Archive | February, 2012

Expanding Their Horizons

29 Feb

Remember that really great field trip my kids went on the other day?  I feel it really helped them mature.

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Seeing the World One Job at a Time

27 Feb

Let it be known, I’m not just a homeschooler.  I’m a stay-at-home-schooler.

I’m not a huge fan of leaving the house, and not just because doing so means making sure five children are dressed, shod, and buckled safely in the ‘mobile.  No, I just like being home, it’s cozy, warm, and welcoming, plus, diapers and milk are always close at hand.  Well, almost always.

So days like today, that involved field trips to Papa Murphy’s, an outing with friends to Frederick Meijer Gardens, a dentist appointment, and swimming lessons, wear me out.  I’m  a certifiable wimp.

I suppose this is a result of living a pretty stay-at-school childhood back at our cozy one-room.  Though, as a child I lived for field trip days.  They only came once a year.  Well, unless you count trips to other rural schools for hearing and vision screenings, school pictures, and spelling bees.  I did, for sure.  Shoot, other than planning the best method to cheat the eye exam, the entire night before Health Check Day was spent picking out the perfect outfit.

But the official Field Trip was strictly annual.  Once a spring we would all pile in our teacher’s car and set out on what we considered a grand adventure.  In retrospect they probably should have been called Town Trips since we were leaving our corn surrounded school and heading toward civilization for the majority of our outings.

There were a few big journeys beyond town, but most years our field trips took us no further than the seven miles in to Ainsworth.  Once there, we toured the library, the courthouse, the jail, the feedstore, the newspaper and the bank.

When I was serving jury duty a couple of weeks ago the prosecution asked every potential juror if they had ever visited the jail.  She really didn’t want anyone who had, and since I was anxious to be on a jury, I was having quite the internal struggle over how to answer the question.  In truth, I’d been to the Brown County Jail.  Several times.  I’m pretty sure one of the years there was even someone in the men’s part, because that time we only got to see the single female cell.

Other memories of the trips are just as vivid.  At the bank they once generously gave us ballpoint pens stuffed with shredded dollar bills, even though I had proudly announced to the kind banker that my parents kept their money at the Other Bank.  At the library I typically name-dropped that the other librarian always let me recard the books every Saturday while Stacy was at storytime.  And despite my track record for rude behavior, I don’t think I ever told the people at the newspaper how many typos we’d counted in the latest Star Journal as we stood in awe of the whirling miles of print streaming before us.  But if I had, this blog would be now open for their revenge.

So, despite my grown-up hermitish attitude, it pleased me to see the boys getting a good “this is how we do business” tour on their field trip this morning.  Plus, if they ever decide that they wish to make 60 lbs. of pizza dough they now have that skill set.

And although they didn’t fret over what to wear, well, there was that brief debate about whether or not “comfy pants” were acceptable, I think they really looked forward to getting out of the house and being about town, so we might just have to schedule some more field trips.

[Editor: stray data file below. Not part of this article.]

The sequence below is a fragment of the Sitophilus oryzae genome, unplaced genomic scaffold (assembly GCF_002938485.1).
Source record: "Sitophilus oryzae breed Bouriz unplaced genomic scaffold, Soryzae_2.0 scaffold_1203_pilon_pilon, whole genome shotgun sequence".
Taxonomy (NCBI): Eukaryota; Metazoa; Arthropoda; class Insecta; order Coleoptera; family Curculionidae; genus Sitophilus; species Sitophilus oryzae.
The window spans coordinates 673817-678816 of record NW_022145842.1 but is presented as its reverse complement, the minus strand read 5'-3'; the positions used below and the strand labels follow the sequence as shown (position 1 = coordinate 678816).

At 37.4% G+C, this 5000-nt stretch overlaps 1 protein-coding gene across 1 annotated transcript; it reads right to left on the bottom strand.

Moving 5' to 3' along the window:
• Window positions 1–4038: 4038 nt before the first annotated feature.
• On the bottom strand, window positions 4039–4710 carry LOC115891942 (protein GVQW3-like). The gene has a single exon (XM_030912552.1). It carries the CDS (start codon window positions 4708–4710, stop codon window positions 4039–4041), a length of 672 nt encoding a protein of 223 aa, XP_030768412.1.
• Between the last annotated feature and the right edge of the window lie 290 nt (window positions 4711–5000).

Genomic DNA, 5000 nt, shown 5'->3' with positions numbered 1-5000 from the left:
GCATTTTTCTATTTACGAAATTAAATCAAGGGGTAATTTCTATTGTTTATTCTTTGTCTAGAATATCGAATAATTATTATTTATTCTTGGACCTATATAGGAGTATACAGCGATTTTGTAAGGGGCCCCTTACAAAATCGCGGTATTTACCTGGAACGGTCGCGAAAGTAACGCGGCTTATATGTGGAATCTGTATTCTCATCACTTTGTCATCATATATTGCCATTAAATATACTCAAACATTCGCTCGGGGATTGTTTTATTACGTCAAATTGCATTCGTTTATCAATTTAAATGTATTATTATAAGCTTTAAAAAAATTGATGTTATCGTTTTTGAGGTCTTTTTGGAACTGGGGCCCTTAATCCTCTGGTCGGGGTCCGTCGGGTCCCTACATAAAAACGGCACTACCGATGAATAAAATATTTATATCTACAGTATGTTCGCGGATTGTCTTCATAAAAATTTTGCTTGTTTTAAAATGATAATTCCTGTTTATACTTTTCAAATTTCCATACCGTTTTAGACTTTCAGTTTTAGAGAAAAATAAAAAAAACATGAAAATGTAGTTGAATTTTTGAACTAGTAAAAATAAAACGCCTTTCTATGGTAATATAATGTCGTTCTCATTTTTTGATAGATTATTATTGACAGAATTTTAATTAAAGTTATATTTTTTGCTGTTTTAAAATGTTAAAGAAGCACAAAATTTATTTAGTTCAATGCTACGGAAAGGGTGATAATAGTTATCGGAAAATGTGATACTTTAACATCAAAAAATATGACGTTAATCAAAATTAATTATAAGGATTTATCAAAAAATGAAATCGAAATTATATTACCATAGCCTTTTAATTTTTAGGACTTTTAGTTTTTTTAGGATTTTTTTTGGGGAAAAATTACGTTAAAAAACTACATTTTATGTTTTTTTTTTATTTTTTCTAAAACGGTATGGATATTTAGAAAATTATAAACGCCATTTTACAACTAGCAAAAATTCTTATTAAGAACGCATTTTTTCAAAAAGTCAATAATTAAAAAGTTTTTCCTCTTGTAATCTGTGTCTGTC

But just in case they ever want to serve on a jury, I’ll steer clear of taking them to jail.

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It’s Not All Snakes, and Snails, and Puppy-Dog Tails

22 Feb

Don’t worry, I’ve cut them off.

Now, if I could only locate their source of Vim.

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An Explanation

21 Feb

A few weeks ago my eldest says to me, “Mom, when I grow up I want to be one of those people who plays the giant piano thing during church…” Awesome. My son, the organist. I love it. I’m sure his Organist Aunt loves it even more. I can see them now, discussing Trompette Stops and Soft-soled Shoes.
He finished his adulthood dream with this, “…oh, AND I really REALLY want to be a video game tester.” Awesome. My son, the nerd. I love it. I’m sure his Nerd Dad loves it even more. I can see them now, discussing Koopa Troopas and Joysticks.

My son’s realization led to a discussion with a friend of what we had wanted to be when we grew up. Strangely enough, both of us had wanted to be dolphin trainers. Nebraska Girls Dream Big. And realistically.

What hadn’t I dreamed of being? Well, a lot of things, I guess. I never wanted to be a lawyer. Or a doctor. I had no designs to be a window cleaner or even a secretary. And I never considered being a Mom or a Teacher. What? Did you read that wrong? I’m sure not (although I’m not you). Nope. Hadn’t even thought about it.

What am I today? A Mom. A Teacher. Who knew?

I’d like to discuss the latter. See, initially I became a mom, which inspired me to want to be a teacher. Then I became a mom again while still having aspirations to become a teacher. Mom again, while working towards fulfilling the teacher dream. Teacher. Mom. The more Mom I became, the more Teacher I became, but the less Leave-the-house-to-teach-other-children I became. Get it?

Here’s where it gets confusing (yes, here). I finally figured out that what I really truly wanted to be when I grew up was a Mom (with a minor in teaching my own offspring). But, alas, turning into both a mom AND a teacher put a bit of a dink in our bank account. So, now, here I am. A  teacher. Full-time.

Don’t get me wrong. I have a really cool job. I’m a Title I Teacher. It’s one of those challenging/rewarding/pride-inducing/bash-your-head-into-a-wall jobs. Cool. I can go for that.

But, I miss my children desperately. I miss this blog desperately. I miss sweat pants desperately.

If you’ve been wondering where I am, that’s it. Molding minds and all. I promise I’ll come back. In the meantime you all are SO lucky, because you will be inundated with the wit and wiles of my sister more than usual.  Hoorah for us all!

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Trial and Error

20 Feb